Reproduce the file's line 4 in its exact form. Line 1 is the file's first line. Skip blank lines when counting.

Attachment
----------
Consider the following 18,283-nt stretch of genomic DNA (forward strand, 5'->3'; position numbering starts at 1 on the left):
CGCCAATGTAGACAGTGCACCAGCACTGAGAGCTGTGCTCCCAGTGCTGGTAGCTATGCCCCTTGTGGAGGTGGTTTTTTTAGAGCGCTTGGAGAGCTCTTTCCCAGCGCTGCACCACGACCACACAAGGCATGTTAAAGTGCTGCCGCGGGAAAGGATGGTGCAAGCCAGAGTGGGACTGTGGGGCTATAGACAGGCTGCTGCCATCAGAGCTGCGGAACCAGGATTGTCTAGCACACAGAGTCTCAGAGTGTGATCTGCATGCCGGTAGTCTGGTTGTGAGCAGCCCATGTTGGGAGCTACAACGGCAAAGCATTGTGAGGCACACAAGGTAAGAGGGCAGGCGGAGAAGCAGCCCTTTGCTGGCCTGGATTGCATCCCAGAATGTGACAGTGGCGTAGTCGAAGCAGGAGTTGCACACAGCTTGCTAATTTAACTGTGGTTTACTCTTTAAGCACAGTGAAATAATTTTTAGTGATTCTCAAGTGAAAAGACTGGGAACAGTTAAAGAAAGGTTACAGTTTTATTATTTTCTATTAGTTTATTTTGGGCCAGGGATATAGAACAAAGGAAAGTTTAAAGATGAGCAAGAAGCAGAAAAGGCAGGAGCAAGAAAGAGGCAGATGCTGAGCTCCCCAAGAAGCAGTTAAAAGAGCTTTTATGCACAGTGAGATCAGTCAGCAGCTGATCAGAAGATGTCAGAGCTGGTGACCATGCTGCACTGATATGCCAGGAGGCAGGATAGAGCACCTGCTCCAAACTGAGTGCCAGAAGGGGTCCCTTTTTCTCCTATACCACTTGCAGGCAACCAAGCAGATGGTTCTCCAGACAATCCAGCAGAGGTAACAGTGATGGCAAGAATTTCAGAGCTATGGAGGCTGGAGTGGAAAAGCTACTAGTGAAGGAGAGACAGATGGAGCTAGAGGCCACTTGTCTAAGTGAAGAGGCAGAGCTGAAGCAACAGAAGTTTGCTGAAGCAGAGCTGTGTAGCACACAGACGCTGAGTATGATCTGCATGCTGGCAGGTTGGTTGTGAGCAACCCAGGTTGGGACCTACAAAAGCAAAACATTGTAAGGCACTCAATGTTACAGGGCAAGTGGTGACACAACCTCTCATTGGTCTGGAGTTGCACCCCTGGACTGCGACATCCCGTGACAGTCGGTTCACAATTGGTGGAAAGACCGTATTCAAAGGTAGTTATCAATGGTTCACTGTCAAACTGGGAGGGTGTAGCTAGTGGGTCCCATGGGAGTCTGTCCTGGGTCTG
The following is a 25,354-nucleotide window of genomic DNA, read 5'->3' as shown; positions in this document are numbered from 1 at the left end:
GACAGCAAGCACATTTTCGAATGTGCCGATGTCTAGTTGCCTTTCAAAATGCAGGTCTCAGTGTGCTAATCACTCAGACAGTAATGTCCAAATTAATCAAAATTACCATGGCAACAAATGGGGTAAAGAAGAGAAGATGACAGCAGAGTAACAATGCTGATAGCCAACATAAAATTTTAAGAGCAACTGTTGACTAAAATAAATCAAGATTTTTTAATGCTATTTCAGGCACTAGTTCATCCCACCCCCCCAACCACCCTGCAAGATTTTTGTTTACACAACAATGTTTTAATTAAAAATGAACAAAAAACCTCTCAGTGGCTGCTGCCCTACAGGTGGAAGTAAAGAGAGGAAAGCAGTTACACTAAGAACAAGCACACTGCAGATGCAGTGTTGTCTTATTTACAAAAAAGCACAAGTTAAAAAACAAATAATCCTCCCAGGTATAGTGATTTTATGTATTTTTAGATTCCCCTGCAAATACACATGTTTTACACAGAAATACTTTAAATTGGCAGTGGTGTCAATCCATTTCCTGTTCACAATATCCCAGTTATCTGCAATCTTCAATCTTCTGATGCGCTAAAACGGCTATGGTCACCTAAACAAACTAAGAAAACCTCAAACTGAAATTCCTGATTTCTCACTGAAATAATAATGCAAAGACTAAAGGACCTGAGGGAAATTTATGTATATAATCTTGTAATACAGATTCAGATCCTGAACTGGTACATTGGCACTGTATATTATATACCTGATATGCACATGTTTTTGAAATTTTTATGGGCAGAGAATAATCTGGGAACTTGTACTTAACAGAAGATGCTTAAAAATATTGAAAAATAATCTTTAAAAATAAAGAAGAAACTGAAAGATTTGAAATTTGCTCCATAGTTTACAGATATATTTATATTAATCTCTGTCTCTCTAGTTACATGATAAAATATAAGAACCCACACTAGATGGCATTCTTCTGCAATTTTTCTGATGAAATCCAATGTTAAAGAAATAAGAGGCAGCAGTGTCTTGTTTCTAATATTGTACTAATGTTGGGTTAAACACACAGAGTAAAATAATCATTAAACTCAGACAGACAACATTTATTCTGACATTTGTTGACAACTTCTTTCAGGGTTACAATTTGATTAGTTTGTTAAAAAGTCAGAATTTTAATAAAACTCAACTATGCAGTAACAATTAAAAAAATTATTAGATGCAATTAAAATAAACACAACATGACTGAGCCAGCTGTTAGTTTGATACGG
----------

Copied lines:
GACAGCAAGCACATTTTCGAATGTGCCGATGTCTAGTTGCCTTTCAAAATGCAGGTCTCAGTGTGCTAATCACTCAGACAGTAATGTCCAAATTAATCAAAATTACCATGGCAACAAATGGGGTAAAGAAGAGAAGATGACAGCAGAGTAACAATGCTGATAGCCAACATAAAATTTTAAGAGCAACTGTTGACTAAAATAAATCAAGATTTTTTAATGCTATTTCAGGCACTAGTTCATCCCACCCCCCCAACCACCCTGCAAGATTTTTGTTTACACAACAATGTTTTAATTAAAAATGAACAAAAAACCTCTCAGTGGCTGCTGCCCTACAGGTGGAAGTAAAGAGAGGAAAGCAGTTACACTAAGAACAAGCACACTGCAGATGCAGTGTTGTCTTATTTACAAAAAAGCACAAGTTAAAAAACAAATAATCCTCCCAGGTATAGTGATTTTATGTATTTTTAGATTCCCCTGCAAATACACATGTTTTACACAGAAATACTTTAAATTGGCAGTGGTGTCAATCCATTTCCTGTTCACAATATCCCAGTTATCTGCAATCTTCAATCTTCTGATGCGCTAAAACGGCTATGGTCACCTAAACAAACTAAGAAAACCTCAAACTGAAATTCCTGATTTCTCACTGAAATAATAATGCAAAGACTAAAGGACCTGAGGGAAATTTATGTATATAATCTTGTAATACAGATTCAGATCCTGAACTGGTACATTGGCACTGTATATTATATACCTGATATGCACATGTTTTTGAAATTTTTATGGGCAGAGAATAATCTGGGAACTTGTACTTAACAGAAGATGCTTAAAAATATTGAAAAATAATCTTTAAAAATAAAGAAGAAACTGAAAGATTTGAAATTTGCTCCATAGTTTACAGATATATTTATATTAATCTCTGTCTCTCTAGTTACATGATAAAATATAAGAACCCACACTAGATGGCATTCTTCTGCAATTTTTCTGATGAAATCCAATGTTAAAGAAATAAGAGGCAGCAGTGTCTTGTTTCTAATATTGTACTAATGTTGGGTTAAACACACAGAGTAAAATAATCATTAAACTCAGACAGACAACATTTATTCTGACATTTGTTGACAACTTCTTTCAGGGTTACAATTTGATTAGTTTGTTAAAAAGTCAGAATTTTAATAAAACTCAACTATGCAGTAACAATTAAAAAAATTATTAGATGCAATTAAAATAAACACAACATGACTGAGCCAGCTGTTAGTTTGATACGG